* Translation Equivalence (TE) and Different Theories

Translation Equivalence (TE) and Different Theories

By: Alireza Sadeghi Ghadi, MA Student of Translation, Fars Science and Research University, Iran

Supervisor:

Dr.Amir Marzban, PHD in TEFL, Faculty Member of Ghaemshar Azad University, Iran 

Abstract

Therefore, many studies have been focused on the nature, interlingual and

intertextual, empirical and theoretical notion of equivalence in recent years

(Catford 1965, 1994, Pym 1992, Koller 1979, Toury 1980, Hutchins and Somers

1992, Arnold 1994). The domain of equivalents covers linguistic units such as

morphemes, words, phrases, clauses, idioms and proverbs (Baker 1992).

Through using finding equivalence strategies, the translators also attempt to

improve the chance of persuading their readers by making better their qualities

of translation (Neubert 1985).

Introduction

When a translator attempts to translate a text from one language (source) to

another language (target), s/he should first of all understand and comprehend the

source text and then translates it to the target language. Therefore, the full

awareness of the source and target text for finding accurate and appropriate

equivalence in rendering of the contents of the text for reader.

Leonardi (2000) believes that equivalence is the central issue in translation

although its definition, relevance, and applicability within the field of translation

theory have caused heated controversy, and many different theories of the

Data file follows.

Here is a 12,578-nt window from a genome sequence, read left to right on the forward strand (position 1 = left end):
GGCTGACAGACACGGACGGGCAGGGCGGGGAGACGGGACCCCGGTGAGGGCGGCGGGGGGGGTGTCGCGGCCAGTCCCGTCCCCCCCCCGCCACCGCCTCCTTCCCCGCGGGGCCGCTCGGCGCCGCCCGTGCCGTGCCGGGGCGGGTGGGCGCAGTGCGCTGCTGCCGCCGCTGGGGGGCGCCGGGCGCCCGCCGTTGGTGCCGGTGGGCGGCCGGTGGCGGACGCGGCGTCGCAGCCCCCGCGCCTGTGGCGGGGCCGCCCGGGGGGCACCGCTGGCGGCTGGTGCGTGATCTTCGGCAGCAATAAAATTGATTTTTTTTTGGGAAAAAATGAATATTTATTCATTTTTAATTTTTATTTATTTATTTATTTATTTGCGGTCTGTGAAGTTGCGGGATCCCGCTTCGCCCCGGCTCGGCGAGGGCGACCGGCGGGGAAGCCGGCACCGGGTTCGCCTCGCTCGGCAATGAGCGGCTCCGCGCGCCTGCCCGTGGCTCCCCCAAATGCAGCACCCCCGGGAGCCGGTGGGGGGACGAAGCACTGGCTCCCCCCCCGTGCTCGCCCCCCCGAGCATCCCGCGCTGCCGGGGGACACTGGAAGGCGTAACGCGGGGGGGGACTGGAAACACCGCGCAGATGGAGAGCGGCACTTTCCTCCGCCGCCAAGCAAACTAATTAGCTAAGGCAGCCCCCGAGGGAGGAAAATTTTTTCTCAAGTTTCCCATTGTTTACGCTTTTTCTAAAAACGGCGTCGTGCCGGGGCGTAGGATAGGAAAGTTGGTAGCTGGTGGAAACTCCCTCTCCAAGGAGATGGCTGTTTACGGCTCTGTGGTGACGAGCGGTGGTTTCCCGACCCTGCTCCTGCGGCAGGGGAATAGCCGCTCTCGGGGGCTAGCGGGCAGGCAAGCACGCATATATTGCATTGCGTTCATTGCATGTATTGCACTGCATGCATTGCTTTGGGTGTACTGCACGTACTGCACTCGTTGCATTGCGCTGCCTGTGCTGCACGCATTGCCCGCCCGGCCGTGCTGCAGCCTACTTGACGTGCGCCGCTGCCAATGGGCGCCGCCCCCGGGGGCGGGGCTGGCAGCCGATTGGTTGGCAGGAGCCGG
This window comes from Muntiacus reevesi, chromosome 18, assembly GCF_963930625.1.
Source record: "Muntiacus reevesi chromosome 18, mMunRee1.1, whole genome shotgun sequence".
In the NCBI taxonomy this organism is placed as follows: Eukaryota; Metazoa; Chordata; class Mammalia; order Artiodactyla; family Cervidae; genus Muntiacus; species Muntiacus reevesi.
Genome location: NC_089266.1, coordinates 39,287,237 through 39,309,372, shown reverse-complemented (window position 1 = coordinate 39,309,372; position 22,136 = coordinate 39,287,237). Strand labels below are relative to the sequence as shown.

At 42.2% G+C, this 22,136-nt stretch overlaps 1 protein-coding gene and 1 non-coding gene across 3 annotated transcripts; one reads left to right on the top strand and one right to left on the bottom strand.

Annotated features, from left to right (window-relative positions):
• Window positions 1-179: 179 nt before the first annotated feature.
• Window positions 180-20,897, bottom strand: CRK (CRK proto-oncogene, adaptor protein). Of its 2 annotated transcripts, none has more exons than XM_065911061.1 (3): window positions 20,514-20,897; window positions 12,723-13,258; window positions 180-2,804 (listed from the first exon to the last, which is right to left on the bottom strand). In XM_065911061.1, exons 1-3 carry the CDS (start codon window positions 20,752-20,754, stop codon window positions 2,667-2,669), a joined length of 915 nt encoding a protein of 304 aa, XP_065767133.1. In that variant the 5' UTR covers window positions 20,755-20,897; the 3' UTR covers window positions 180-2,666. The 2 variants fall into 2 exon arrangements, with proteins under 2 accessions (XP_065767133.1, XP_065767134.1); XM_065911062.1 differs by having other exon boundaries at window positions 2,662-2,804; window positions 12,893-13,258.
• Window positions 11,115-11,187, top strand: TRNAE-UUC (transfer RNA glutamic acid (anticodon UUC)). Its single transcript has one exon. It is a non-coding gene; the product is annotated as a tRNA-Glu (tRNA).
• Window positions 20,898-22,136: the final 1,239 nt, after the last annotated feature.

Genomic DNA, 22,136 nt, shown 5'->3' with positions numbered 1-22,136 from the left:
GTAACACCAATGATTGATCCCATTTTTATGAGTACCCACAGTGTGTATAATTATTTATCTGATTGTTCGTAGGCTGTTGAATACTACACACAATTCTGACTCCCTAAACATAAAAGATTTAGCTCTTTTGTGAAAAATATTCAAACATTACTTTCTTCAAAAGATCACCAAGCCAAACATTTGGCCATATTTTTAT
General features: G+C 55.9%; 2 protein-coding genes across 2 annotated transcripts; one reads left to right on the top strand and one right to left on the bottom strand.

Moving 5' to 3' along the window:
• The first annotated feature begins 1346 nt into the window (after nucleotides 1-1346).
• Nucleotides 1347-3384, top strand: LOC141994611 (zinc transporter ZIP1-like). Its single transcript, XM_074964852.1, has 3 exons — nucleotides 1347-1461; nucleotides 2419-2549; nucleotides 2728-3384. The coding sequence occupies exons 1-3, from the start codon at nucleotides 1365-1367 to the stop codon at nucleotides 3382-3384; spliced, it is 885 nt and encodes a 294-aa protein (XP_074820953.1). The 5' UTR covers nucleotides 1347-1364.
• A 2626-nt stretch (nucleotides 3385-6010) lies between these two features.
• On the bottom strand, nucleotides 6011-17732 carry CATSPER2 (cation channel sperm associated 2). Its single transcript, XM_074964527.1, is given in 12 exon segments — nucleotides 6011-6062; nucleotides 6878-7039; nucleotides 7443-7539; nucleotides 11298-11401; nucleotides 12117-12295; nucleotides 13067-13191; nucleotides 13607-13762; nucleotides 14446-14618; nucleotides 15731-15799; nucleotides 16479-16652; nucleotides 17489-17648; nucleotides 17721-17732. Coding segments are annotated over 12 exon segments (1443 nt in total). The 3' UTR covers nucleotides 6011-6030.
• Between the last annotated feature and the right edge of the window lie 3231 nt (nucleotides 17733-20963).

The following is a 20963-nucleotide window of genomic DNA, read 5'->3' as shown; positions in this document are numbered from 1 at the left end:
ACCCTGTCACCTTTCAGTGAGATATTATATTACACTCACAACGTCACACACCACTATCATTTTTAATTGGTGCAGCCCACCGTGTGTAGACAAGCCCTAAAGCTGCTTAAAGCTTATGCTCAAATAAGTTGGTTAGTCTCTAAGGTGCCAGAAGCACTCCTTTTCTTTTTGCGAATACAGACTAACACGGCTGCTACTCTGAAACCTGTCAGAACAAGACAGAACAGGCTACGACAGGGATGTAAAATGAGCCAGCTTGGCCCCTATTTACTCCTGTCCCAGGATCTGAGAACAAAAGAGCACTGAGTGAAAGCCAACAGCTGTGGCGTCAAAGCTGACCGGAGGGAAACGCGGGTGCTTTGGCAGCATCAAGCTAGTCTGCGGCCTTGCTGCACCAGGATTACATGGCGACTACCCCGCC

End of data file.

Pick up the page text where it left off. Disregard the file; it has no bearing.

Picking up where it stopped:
concept of equivalence have been elaborated within this field in the past fifty

years.

The study of equivalence in translation shows how translators accurately

render text in translation from source language (SL) into target language or vice

versa. According to Halverson (1997), analogies between the equivalence

concept and a concept of scientific knowledge as it is and has been studied with

in the philosophy of science are highly informative in painting out the

philosophical issues involved in equivalence, translation, and knowledge. He

also believes that rather than dismissing the concept as ill – defined or

imprecise, it is in the interest of the field of translation studies to consider the

origins and manifestations of this ‘imprecision’ in order that we may be better

informed and less inclined towards theoretical antagonism.

Therefore the translators, by finding equivalence in translation can show the

tentative nature of their assertions, invite the readers, as intelligent individuals,